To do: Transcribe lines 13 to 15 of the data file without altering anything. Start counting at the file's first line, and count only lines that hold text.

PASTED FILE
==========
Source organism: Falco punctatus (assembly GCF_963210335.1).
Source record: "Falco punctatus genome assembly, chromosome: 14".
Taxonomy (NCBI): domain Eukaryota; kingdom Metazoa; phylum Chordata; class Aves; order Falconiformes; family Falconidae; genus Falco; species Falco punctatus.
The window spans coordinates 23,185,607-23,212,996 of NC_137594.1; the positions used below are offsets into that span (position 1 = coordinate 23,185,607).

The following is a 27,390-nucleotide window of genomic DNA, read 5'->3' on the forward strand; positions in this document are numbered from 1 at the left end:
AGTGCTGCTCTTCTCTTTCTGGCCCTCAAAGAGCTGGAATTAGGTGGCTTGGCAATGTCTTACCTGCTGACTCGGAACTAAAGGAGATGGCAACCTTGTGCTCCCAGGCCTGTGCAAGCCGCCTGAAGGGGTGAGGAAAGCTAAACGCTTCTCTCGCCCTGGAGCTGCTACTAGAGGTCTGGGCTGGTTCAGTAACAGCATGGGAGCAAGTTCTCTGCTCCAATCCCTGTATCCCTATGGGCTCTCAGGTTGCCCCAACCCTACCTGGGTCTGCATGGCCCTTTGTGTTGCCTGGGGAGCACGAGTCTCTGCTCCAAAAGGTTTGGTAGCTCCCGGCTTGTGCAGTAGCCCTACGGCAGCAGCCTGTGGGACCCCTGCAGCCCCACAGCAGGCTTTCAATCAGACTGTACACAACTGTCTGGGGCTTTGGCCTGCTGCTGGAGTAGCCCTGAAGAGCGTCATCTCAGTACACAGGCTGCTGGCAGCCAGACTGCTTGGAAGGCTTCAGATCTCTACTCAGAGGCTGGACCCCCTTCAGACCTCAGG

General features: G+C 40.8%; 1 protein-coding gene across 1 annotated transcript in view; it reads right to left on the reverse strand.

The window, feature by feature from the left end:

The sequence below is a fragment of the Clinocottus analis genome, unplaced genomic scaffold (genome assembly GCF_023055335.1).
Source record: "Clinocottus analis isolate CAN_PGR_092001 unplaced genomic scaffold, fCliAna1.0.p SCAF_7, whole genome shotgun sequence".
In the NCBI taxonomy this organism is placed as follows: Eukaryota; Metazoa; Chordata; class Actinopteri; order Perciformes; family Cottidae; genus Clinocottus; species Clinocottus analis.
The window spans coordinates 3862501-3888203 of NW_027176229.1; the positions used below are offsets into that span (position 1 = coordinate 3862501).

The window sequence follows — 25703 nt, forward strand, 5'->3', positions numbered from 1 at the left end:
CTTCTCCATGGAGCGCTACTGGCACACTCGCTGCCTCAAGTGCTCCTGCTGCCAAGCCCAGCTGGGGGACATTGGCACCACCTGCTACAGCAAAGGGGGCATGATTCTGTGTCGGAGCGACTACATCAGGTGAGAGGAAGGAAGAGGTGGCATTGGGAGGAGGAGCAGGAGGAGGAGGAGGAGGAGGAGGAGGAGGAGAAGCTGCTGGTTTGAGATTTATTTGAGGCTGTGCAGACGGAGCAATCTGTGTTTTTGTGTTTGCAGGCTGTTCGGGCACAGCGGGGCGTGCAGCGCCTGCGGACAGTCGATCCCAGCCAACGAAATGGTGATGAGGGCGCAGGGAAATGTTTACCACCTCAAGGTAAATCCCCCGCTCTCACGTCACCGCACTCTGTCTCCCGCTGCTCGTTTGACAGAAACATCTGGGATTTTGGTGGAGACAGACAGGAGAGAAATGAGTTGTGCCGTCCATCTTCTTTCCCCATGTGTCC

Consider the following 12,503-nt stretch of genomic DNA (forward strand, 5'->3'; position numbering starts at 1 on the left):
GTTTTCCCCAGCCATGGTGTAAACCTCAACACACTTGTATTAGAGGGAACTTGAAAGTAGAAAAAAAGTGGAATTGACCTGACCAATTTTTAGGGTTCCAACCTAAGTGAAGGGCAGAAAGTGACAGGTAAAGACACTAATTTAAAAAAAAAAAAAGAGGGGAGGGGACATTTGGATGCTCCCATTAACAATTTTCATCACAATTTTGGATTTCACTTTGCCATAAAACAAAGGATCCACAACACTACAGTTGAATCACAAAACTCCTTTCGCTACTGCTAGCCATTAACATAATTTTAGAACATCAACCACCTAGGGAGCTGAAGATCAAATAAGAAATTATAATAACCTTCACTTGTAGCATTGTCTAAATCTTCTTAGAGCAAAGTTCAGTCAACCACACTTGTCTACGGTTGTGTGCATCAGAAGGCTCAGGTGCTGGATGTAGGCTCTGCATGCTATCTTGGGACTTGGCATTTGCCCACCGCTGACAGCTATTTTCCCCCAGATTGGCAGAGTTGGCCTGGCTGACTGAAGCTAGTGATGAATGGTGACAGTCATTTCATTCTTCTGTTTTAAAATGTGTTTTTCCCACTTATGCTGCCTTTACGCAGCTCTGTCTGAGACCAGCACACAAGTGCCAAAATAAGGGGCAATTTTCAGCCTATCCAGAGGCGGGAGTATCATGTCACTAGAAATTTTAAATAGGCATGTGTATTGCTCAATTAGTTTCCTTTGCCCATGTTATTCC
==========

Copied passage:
The window sequence follows — 25703 nt, forward strand, 5'->3', positions numbered from 1 at the left end:
CTTCTCCATGGAGCGCTACTGGCACACTCGCTGCCTCAAGTGCTCCTGCTGCCAAGCCCAGCTGGGGGACATTGGCACCACCTGCTACAGCAAAGGGGGCATGATTCTGTGTCGGAGCGACTACATCAGGTGAGAGGAAGGAAGAGGTGGCATTGGGAGGAGGAGCAGGAGGAGGAGGAGGAGGAGGAGGAGGAGGAGAAGCTGCTGGTTTGAGATTTATTTGAGGCTGTGCAGACGGAGCAATCTGTGTTTTTGTGTTTGCAGGCTGTTCGGGCACAGCGGGGCGTGCAGCGCCTGCGGACAGTCGATCCCAGCCAACGAAATGGTGATGAGGGCGCAGGGAAATGTTTACCACCTCAAGGTAAATCCCCCGCTCTCACGTCACCGCACTCTGTCTCCCGCTGCTCGTTTGACAGAAACATCTGGGATTTTGGTGGAGACAGACAGGAGAGAAATGAGTTGTGCCGTCCATCTTCTTTCCCCATGTGTCC

Consider the following 12,503-nt stretch of genomic DNA (forward strand, 5'->3'; position numbering starts at 1 on the left):